For now, all Messiah junior Jeremy Myers can do is watch.
It's something new to him, he's been wrestling since he was 8 and had never missed a match.
The pain in his back has been with him off and on for most of his wrestling years. It didn't stop him from winning a high school state title in 1992 for the North Carroll Panthers, or keep him from going 66-12 in his first two years at Messiah.
Myers was 11-1 early this season at 126 pounds when December came and the pain finally got to be too much. It hurt most when he would shoot in for a single leg and push off against an opponent.
"My shoulder would go numb a lot through high school. This year, it got so bad I couldn't feel my hand. It gradually got worse and worse. It happened a couple of times in practice and three or four straight matches, so I thought I'd better take a break and went to the doctor," Myers said.
The doctor found a herniated disk and Myers was told he would have to sit out the rest of the season. Myers said the herniation is not active and won't get any worse. He added that no surgery was necessary and the break from wrestling should help it get smaller.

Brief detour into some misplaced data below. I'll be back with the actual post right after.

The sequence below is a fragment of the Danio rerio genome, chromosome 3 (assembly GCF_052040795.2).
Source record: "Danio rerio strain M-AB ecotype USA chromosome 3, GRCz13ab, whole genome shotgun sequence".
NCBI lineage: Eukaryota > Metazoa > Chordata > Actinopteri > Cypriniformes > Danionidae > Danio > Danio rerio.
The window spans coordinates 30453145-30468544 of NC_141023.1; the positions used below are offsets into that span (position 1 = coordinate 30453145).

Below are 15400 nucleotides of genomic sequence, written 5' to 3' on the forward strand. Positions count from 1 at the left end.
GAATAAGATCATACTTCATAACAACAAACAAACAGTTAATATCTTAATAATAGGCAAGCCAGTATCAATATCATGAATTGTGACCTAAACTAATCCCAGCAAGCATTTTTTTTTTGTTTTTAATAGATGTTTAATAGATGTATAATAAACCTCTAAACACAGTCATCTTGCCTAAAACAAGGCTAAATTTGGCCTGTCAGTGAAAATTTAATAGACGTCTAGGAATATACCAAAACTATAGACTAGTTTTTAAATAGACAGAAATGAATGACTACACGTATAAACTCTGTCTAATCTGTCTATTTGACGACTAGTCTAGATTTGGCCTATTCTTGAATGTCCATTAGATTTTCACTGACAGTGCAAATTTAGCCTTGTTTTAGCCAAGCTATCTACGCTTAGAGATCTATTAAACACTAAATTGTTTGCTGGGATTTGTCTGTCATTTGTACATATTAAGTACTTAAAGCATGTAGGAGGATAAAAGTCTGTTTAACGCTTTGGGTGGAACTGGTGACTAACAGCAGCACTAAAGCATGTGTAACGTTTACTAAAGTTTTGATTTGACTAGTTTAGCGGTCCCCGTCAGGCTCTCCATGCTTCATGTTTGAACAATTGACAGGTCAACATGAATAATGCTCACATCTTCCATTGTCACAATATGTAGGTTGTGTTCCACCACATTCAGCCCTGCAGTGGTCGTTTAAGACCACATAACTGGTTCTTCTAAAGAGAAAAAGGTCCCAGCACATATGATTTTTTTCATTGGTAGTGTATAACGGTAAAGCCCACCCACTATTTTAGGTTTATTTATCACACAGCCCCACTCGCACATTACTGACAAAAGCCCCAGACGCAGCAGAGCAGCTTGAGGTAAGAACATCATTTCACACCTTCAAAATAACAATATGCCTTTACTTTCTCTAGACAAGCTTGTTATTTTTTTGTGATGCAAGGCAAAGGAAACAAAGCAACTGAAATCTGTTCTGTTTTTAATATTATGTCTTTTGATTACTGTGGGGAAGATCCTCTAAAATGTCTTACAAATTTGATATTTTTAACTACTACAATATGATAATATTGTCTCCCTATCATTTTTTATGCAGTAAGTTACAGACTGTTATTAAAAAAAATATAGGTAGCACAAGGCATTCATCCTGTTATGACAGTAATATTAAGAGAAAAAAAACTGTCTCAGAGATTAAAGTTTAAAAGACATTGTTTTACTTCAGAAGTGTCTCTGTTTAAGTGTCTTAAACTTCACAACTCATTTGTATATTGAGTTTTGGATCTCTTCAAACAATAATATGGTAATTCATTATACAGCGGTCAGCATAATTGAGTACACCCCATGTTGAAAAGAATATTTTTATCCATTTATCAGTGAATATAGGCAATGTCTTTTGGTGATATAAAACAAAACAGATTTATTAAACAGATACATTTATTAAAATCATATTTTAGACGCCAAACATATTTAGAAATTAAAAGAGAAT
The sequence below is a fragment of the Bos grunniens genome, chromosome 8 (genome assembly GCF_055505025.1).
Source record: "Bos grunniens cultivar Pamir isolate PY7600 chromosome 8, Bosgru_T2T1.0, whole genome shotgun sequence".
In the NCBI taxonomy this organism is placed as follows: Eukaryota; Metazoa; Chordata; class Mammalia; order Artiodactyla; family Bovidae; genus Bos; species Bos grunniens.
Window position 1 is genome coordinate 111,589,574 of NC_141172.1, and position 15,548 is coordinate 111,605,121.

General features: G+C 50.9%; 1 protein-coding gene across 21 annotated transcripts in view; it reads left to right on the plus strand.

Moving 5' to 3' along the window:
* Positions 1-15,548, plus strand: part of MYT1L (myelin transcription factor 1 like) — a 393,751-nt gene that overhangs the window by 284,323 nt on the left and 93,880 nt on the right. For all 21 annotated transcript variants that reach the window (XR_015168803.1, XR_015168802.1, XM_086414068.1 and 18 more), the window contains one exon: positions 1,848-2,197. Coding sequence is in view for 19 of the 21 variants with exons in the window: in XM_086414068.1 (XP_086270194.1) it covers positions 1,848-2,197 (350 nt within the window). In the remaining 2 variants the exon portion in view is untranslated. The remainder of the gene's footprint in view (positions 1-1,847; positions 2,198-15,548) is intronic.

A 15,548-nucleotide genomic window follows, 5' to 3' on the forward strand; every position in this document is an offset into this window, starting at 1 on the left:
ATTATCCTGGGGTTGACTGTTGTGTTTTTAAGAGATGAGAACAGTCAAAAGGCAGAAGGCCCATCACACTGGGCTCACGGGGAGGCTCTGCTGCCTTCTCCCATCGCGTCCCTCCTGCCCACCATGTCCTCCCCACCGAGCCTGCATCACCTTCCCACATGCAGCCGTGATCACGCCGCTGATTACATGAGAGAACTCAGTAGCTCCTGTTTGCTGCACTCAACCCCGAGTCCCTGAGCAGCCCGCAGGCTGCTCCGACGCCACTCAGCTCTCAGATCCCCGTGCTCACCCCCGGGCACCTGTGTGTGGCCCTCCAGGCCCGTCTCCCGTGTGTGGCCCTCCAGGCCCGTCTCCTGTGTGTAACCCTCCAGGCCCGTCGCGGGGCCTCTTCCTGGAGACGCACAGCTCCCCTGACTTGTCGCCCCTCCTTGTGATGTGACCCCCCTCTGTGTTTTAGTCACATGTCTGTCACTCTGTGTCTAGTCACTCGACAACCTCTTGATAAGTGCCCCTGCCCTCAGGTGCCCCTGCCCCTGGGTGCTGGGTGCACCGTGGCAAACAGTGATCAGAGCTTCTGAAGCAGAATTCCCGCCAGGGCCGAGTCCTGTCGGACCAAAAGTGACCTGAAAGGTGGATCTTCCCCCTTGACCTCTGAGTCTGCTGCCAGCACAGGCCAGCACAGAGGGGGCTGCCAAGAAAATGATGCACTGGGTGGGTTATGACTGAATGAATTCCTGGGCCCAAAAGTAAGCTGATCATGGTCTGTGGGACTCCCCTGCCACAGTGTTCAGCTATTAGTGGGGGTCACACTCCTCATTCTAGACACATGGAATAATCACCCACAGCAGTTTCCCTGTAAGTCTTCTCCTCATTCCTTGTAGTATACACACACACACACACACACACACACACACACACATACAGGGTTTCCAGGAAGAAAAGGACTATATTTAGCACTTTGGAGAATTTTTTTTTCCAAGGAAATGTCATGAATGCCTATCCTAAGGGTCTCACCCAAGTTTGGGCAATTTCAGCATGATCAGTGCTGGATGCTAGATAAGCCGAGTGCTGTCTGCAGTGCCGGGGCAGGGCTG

He's making the best of the situation. Messiah, under fifth-year coach Neil Turner, is 14-2 and ranked third in the NCAA Division III East Region. Myers is limited to a supporting role, and Turner said he's still making a contribution by being out there with his teammates.
"It's kind of tough because I'd much rather be competing," he said. "It's nice to have a break. I sit there on the sidelines, and it makes me realize how important wrestling is to me."
Turner believes the time off can become a positive.
"Sometimes when an athlete is injured and has some time off, he appreciates the sport with the time to reflect, and it makes him a better athlete when they come back. That's what we're hoping )) for with Jeremy," Turner said.
"He's going to a specialist, getting treatment, and hopefully it will reduce the irritation to the point where he can wrestle next year. We're hoping he can pick up right where he left off."
Until then, Myers is finding a lot of free time these days.
He's studying sports and exercise science and plans to get his master's degree in sports psychology with the hopes of becoming a guidance counselor. Last year, he was voted to the Middle Atlantic Conference All-Academic team.
He rehabs at the Keystone Spine Center in Cumberland, Pa., where they've taught him how to adjust his movements to lessen the pain. He also started to lift weights again to keep in shape, with plans of returning to the mat next year. There's unfinished business.
As a freshman, Myers finished 31-5 and was the runner-up in the NCAA Division III East Regional. He followed that with a 35-7 mark as a sophomore.
He said the chance of returning "is looking better and better" and he leaves the impresion there's no doubt in his mind he'll be back.